Capstone Project 2023 — The Dance of Life: A New Direction for Evolutionary Architecture and Social Innovation

This was a cross-disciplinary master-level studio course for students in architecture, urban geography and interior architecture, with the teachers Antti Ahlava (prof.) and Heini Saari (tutor). The student works were either on urban design or building design and we worked on two sites: first on Tervasaari in Helsinki and then the main task of the course concentrated on Ethelburga in Battersea, London.

The theme of the course was qualitative evolutionary architecture for social innovation. Evolutionary design approach can be applied to architecture to generate and refine designs that meet specific criteria or goals, using an iterative process of mutation, recombination, and selection. This allows architects to explore a wide range of possible solutions and optimise for specific criteria. Evolutionary methods have this far been used in quantitative development (based on numbers), whileas, in this project, the emphasis was on qualitative issues and especially on the possibility to advance architectural and social creativity. Goals and parameters in computational evolutionary design require better and more varied definition –  this cannot only be technical performance and efficiency. The quantitative approach is fitting to engineering, or design theory, when a design process is typically viewed as problem-solving activity, where the goal is to create a solution that meets specific criteria or objectives, but in the case of architecture, the goal setting should be something else than problem solving or quantities. A design process is only very poorly explained in terms of quantitative goal setting, constraints and rules. The skill of a professional in architecture might be better expressed in the actual framing of the problem to be addressed. The qualitative characteristics of experiencing architecture can be related to many parameters presently often neglected in architectural imagination such as placemaking, qualities related to time and movement, improvements of the the quality of life, types in architecture, experience, relationships, rarity, values as well as the informative quality of architecture.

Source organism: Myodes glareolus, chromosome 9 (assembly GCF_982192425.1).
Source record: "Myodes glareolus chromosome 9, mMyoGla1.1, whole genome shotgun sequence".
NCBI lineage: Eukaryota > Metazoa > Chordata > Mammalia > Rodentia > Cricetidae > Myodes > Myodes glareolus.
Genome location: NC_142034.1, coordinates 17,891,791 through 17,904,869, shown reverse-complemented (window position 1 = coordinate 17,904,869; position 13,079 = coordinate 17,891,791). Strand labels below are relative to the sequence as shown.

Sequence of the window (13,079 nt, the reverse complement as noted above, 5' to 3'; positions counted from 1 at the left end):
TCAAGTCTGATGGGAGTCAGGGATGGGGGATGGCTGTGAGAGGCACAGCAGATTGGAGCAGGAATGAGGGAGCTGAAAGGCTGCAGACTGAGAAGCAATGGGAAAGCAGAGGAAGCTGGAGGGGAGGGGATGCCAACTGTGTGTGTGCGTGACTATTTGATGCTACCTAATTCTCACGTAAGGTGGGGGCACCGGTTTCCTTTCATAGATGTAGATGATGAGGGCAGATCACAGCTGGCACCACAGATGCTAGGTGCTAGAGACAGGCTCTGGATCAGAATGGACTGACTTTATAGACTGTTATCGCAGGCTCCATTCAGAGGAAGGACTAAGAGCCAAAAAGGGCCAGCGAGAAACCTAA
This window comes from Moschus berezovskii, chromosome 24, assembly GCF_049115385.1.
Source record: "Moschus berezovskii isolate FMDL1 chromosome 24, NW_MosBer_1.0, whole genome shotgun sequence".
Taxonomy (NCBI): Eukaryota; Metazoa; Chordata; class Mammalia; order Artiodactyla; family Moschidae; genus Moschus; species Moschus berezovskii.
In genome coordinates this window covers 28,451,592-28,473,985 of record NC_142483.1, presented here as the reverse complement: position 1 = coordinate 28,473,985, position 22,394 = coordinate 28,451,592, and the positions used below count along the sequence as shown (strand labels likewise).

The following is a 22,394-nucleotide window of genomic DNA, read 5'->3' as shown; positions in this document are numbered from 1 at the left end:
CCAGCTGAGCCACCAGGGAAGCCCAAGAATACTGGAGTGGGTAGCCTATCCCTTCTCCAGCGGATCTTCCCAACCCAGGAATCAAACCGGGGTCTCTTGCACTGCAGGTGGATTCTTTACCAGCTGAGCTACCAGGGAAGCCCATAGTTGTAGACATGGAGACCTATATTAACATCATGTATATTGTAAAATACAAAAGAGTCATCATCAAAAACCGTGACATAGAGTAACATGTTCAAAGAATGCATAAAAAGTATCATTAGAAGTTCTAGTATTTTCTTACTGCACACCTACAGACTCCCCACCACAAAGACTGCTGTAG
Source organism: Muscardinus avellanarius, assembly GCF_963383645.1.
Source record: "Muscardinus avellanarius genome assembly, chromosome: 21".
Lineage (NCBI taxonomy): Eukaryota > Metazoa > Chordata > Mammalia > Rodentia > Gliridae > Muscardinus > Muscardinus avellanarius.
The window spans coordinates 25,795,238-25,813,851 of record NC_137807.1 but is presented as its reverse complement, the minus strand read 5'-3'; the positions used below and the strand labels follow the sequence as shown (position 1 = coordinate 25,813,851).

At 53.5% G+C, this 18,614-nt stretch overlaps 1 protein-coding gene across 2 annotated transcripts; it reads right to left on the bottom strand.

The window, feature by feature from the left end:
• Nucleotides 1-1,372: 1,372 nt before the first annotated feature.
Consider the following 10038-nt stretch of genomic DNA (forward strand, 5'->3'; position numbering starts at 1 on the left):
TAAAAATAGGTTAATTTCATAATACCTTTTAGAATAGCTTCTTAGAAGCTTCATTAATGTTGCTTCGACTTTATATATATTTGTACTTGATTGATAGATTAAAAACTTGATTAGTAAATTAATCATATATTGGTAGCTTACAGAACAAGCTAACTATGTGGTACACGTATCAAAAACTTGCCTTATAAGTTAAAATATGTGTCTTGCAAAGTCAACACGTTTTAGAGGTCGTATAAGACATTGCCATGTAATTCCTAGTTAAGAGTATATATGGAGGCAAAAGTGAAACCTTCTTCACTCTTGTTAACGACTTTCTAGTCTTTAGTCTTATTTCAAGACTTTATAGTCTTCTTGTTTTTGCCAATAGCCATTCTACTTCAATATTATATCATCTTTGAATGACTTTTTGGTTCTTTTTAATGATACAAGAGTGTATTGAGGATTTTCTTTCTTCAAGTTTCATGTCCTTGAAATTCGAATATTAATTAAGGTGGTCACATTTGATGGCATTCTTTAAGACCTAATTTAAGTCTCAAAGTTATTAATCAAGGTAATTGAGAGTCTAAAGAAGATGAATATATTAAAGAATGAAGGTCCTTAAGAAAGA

The steps for qualitative evolutionary design we used were:

1 Define the input.

2 Select your qualitative topic

3 Research how the success of your specific goal – its “fitness measure criteria” has been measured earlier and elsewhere.

4 Decide on your own measurement technique

5 Generate an initial “population” of design alternatives

6 Measure the fitness of your sketches (population) against your success parameters and select the best ones for further development

7 Morphogenesis and variability: Apply evolutionary “operators” such as mutation, recombination, and selection, to generate new design variations from the initial selections

8 Repeat the process

9 Refine the solution

The outcomes in the course were videos, combining narrative and architectural plans, or in the case of the students of urban geography, videos on their research findings.

Project videos

August Stange:

Cian Evers:

Eeva Rosenqvist:

Elmo Holopainen:

Gideon Oladosu:

Karolin Kull:

Liina Kiviö:

Qualitative Evolutionary Design for Tervasaari Island, Helsinki

In collaboration with Shibaura Institute of Technology, Tokyo
Eeva Rosenqvist – August Stange-Chen I Li – Ryutaro Tsuchida – Momo Nakashima:
Jiyoung Choi – Takemura Souyou – Gokawa Yuya-Tuan Phan:
Cian Evers – Karolin Kull – Mimiyama Taiyo – Hirai Rina – Mizushima Taisuke:
Ayaki Mori – Kazuki Takahashi – Yoko Hara – Liina Kiviö:

Qualitative Evolutionary Design for Ethelburga Estate, Battersea, London

In collaboration with Royal College of Art, London
Eeva Rosenqvist:
Karolin Kull:
Liina Kiviö: